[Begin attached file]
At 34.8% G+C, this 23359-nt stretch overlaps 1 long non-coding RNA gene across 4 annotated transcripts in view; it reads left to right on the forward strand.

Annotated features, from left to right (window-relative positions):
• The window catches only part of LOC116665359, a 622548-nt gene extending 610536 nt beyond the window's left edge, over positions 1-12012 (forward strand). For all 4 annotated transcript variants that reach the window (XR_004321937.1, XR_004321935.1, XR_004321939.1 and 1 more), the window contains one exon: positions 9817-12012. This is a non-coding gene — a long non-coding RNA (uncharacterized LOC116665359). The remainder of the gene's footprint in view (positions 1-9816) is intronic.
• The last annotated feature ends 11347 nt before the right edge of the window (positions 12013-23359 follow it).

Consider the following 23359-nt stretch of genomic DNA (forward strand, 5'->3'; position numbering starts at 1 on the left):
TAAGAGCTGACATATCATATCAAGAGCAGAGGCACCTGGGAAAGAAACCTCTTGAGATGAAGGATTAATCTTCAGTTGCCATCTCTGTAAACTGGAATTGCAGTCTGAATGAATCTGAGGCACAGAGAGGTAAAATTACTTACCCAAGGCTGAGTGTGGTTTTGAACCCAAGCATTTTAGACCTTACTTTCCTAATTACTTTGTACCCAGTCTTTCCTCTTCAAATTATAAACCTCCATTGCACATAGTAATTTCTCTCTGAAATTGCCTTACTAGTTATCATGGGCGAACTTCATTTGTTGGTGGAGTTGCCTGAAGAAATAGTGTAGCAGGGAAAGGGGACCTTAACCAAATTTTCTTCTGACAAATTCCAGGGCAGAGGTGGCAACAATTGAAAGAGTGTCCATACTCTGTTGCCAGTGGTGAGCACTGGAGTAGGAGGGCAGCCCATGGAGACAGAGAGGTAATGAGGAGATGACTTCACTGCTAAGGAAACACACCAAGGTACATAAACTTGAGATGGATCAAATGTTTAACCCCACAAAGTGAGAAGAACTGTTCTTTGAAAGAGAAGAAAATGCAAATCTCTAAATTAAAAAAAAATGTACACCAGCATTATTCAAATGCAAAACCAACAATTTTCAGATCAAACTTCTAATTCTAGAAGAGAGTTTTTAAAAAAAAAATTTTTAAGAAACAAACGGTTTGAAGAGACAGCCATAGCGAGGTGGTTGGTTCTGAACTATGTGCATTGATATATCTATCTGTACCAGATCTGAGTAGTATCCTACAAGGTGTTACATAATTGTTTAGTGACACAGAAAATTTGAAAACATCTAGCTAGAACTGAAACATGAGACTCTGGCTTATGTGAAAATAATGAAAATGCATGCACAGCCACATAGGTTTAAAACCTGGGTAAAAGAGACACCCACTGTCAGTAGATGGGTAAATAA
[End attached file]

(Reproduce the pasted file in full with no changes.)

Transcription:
At 34.8% G+C, this 23359-nt stretch overlaps 1 long non-coding RNA gene across 4 annotated transcripts in view; it reads left to right on the forward strand.

Annotated features, from left to right (window-relative positions):
• The window catches only part of LOC116665359, a 622548-nt gene extending 610536 nt beyond the window's left edge, over positions 1-12012 (forward strand). For all 4 annotated transcript variants that reach the window (XR_004321937.1, XR_004321935.1, XR_004321939.1 and 1 more), the window contains one exon: positions 9817-12012. This is a non-coding gene — a long non-coding RNA (uncharacterized LOC116665359). The remainder of the gene's footprint in view (positions 1-9816) is intronic.
• The last annotated feature ends 11347 nt before the right edge of the window (positions 12013-23359 follow it).

Consider the following 23359-nt stretch of genomic DNA (forward strand, 5'->3'; position numbering starts at 1 on the left):
TAAGAGCTGACATATCATATCAAGAGCAGAGGCACCTGGGAAAGAAACCTCTTGAGATGAAGGATTAATCTTCAGTTGCCATCTCTGTAAACTGGAATTGCAGTCTGAATGAATCTGAGGCACAGAGAGGTAAAATTACTTACCCAAGGCTGAGTGTGGTTTTGAACCCAAGCATTTTAGACCTTACTTTCCTAATTACTTTGTACCCAGTCTTTCCTCTTCAAATTATAAACCTCCATTGCACATAGTAATTTCTCTCTGAAATTGCCTTACTAGTTATCATGGGCGAACTTCATTTGTTGGTGGAGTTGCCTGAAGAAATAGTGTAGCAGGGAAAGGGGACCTTAACCAAATTTTCTTCTGACAAATTCCAGGGCAGAGGTGGCAACAATTGAAAGAGTGTCCATACTCTGTTGCCAGTGGTGAGCACTGGAGTAGGAGGGCAGCCCATGGAGACAGAGAGGTAATGAGGAGATGACTTCACTGCTAAGGAAACACACCAAGGTACATAAACTTGAGATGGATCAAATGTTTAACCCCACAAAGTGAGAAGAACTGTTCTTTGAAAGAGAAGAAAATGCAAATCTCTAAATTAAAAAAAAATGTACACCAGCATTATTCAAATGCAAAACCAACAATTTTCAGATCAAACTTCTAATTCTAGAAGAGAGTTTTTAAAAAAAAAATTTTTAAGAAACAAACGGTTTGAAGAGACAGCCATAGCGAGGTGGTTGGTTCTGAACTATGTGCATTGATATATCTATCTGTACCAGATCTGAGTAGTATCCTACAAGGTGTTACATAATTGTTTAGTGACACAGAAAATTTGAAAACATCTAGCTAGAACTGAAACATGAGACTCTGGCTTATGTGAAAATAATGAAAATGCATGCACAGCCACATAGGTTTAAAACCTGGGTAAAAGAGACACCCACTGTCAGTAGATGGGTAAATAA